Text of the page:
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Divorce From Bed And Board

A recent decision by the Passaic County Chancery Division highlights the distinction between a divorce from the bonds of matrimony (i.e., an absolute divorce), and the relatively obscure concept of divorce from bed and board, N.J.S.A. 2A:34-3. What is the difference between a divorce from "bed and board" (a mensa et thoro) and a divorce from "the bonds of matrimony" (a vinculo matrimonii)? According to one learned treatise the former is loosely-analogous to a so- called legal separation. The parties are still married in the sense that they may not marry others, but they may live separately and are relieved of the obligations that married couples have to each other.

Yet N.J.S.A. 2A:34-6 provides that both forms of divorce have the same effect on property rights. So from a conveyancing standpoint a divorce from bed and board appears to place the [former] spouses in the same position as an absolute divorce.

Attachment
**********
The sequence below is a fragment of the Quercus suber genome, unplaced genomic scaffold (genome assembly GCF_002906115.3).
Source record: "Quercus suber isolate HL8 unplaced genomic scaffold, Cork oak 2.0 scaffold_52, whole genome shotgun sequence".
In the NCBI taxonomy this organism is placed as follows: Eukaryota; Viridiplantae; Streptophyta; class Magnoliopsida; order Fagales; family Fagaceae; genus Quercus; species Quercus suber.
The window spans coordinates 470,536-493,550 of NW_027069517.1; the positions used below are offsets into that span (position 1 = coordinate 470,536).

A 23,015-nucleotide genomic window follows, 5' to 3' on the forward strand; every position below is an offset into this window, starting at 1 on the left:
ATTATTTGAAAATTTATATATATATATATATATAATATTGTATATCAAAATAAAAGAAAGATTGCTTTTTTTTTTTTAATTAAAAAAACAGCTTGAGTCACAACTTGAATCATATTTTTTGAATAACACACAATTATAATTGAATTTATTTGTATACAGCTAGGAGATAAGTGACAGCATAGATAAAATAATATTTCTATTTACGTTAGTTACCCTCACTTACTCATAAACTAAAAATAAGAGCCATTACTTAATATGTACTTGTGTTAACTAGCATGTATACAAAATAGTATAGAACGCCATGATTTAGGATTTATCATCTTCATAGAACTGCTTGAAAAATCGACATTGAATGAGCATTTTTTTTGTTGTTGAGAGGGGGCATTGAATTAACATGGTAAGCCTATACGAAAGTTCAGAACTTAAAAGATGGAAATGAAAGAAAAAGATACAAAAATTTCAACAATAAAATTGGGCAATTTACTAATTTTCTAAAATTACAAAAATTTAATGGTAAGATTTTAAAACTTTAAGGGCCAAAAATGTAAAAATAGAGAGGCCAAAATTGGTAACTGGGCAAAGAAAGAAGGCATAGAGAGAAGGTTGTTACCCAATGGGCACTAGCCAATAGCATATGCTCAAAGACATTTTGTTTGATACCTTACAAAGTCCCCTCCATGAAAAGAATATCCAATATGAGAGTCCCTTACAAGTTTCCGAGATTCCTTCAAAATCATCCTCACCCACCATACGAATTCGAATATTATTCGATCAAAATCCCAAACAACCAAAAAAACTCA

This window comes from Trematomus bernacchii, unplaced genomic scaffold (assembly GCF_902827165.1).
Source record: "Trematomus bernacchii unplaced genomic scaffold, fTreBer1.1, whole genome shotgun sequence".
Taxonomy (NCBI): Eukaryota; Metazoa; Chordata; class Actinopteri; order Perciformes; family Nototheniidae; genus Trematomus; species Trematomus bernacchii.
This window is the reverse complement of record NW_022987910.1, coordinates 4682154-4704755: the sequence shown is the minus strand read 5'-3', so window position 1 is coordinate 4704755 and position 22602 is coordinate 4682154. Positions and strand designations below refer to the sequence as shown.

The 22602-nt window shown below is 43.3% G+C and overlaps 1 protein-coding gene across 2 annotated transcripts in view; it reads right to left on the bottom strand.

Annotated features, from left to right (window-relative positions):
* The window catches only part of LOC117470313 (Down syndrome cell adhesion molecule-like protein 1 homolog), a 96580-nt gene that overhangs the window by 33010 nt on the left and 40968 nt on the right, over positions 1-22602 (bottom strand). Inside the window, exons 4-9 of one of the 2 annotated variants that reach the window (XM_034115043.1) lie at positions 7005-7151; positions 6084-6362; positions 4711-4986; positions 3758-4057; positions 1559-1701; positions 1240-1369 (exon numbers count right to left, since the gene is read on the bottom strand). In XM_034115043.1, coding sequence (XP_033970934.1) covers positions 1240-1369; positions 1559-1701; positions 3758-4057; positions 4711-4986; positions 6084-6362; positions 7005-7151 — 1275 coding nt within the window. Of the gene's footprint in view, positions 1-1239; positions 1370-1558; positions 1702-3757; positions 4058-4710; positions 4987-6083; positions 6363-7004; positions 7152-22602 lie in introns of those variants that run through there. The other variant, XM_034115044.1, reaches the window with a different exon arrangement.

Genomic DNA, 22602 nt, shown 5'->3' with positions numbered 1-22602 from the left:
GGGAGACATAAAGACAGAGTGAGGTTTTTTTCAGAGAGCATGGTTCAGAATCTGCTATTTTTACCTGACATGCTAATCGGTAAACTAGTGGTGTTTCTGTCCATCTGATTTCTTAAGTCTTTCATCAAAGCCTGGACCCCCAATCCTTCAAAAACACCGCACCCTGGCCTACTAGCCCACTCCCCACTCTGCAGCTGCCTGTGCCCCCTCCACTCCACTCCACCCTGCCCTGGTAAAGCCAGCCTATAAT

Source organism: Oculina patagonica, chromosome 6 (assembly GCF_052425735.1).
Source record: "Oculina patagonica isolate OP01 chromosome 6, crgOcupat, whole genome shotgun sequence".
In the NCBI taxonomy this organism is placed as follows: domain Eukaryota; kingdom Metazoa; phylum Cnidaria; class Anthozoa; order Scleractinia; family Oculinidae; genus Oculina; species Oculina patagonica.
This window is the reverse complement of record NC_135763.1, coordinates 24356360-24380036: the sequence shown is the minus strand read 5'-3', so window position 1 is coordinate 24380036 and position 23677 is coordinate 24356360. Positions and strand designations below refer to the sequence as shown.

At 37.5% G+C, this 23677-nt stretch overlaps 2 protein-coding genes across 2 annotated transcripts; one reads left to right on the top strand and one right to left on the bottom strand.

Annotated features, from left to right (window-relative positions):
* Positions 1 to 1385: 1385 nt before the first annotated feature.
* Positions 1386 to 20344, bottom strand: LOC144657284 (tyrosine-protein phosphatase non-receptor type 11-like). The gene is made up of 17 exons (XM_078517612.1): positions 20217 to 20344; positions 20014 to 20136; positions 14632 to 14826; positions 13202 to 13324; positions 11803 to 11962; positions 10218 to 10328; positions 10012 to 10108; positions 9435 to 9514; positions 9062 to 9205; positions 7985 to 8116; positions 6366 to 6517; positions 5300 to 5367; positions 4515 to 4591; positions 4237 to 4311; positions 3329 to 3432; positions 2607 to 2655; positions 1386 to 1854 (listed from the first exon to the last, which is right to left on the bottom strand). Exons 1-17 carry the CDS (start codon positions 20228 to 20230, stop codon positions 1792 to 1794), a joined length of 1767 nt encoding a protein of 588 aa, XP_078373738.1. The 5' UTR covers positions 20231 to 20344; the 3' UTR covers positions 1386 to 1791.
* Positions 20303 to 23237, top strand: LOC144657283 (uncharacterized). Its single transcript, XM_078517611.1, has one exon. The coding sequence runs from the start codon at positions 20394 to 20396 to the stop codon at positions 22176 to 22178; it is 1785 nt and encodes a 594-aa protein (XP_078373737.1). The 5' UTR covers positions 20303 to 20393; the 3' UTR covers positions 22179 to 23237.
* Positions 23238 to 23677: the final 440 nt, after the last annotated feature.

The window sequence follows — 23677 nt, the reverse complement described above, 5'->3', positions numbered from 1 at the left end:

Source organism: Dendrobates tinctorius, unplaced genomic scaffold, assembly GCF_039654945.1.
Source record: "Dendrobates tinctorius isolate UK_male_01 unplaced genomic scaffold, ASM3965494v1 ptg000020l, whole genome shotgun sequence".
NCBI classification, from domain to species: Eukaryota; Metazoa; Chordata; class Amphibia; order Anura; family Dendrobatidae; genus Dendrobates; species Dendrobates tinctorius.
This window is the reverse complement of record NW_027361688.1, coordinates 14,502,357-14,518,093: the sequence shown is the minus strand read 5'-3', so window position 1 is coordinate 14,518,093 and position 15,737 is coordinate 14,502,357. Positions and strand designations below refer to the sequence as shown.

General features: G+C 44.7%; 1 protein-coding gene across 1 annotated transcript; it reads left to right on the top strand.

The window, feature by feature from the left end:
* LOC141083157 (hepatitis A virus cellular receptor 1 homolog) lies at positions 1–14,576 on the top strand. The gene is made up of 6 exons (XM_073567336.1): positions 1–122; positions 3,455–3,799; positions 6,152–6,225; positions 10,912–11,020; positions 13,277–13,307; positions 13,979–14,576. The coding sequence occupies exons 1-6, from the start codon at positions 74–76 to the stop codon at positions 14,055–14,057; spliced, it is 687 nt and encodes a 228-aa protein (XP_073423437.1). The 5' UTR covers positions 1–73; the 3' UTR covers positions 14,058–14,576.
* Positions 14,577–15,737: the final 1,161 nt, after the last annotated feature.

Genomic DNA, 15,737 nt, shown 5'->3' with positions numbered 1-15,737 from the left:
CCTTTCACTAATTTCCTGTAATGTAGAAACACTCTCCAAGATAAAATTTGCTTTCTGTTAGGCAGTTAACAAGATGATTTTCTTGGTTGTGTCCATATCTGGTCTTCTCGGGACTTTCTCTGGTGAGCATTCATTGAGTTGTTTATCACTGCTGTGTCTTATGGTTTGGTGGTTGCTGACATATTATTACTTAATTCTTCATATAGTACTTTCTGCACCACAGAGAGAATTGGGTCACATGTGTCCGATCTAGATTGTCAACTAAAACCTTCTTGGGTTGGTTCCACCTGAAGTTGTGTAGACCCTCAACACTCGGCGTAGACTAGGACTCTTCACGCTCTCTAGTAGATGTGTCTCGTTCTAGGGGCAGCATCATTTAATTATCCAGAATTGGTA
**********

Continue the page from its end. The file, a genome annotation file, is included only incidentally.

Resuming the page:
In Leggio v. Leggio, 2014 WL 3563328 (Ch. Div. 2014) (not officially reported), Marion Leggio filed an unopposed pro se motion for a name change, apparently relying on N.J.S.A. 2A:34-21, which states:

"The court, upon or after granting a divorce from the bonds of matrimony … may allow either spouse… to resume any name used by the spouse … before the marriage …or to assume any surname."

However, because the parties had not received an absolute divorce, but rather a divorce from bed and board, the court held that the statute was inapplicable. Thus, the application was denied, and Ms. Leggio was directed to proceed under the general name- change statute, N.J.S.A. 2A:52-1.

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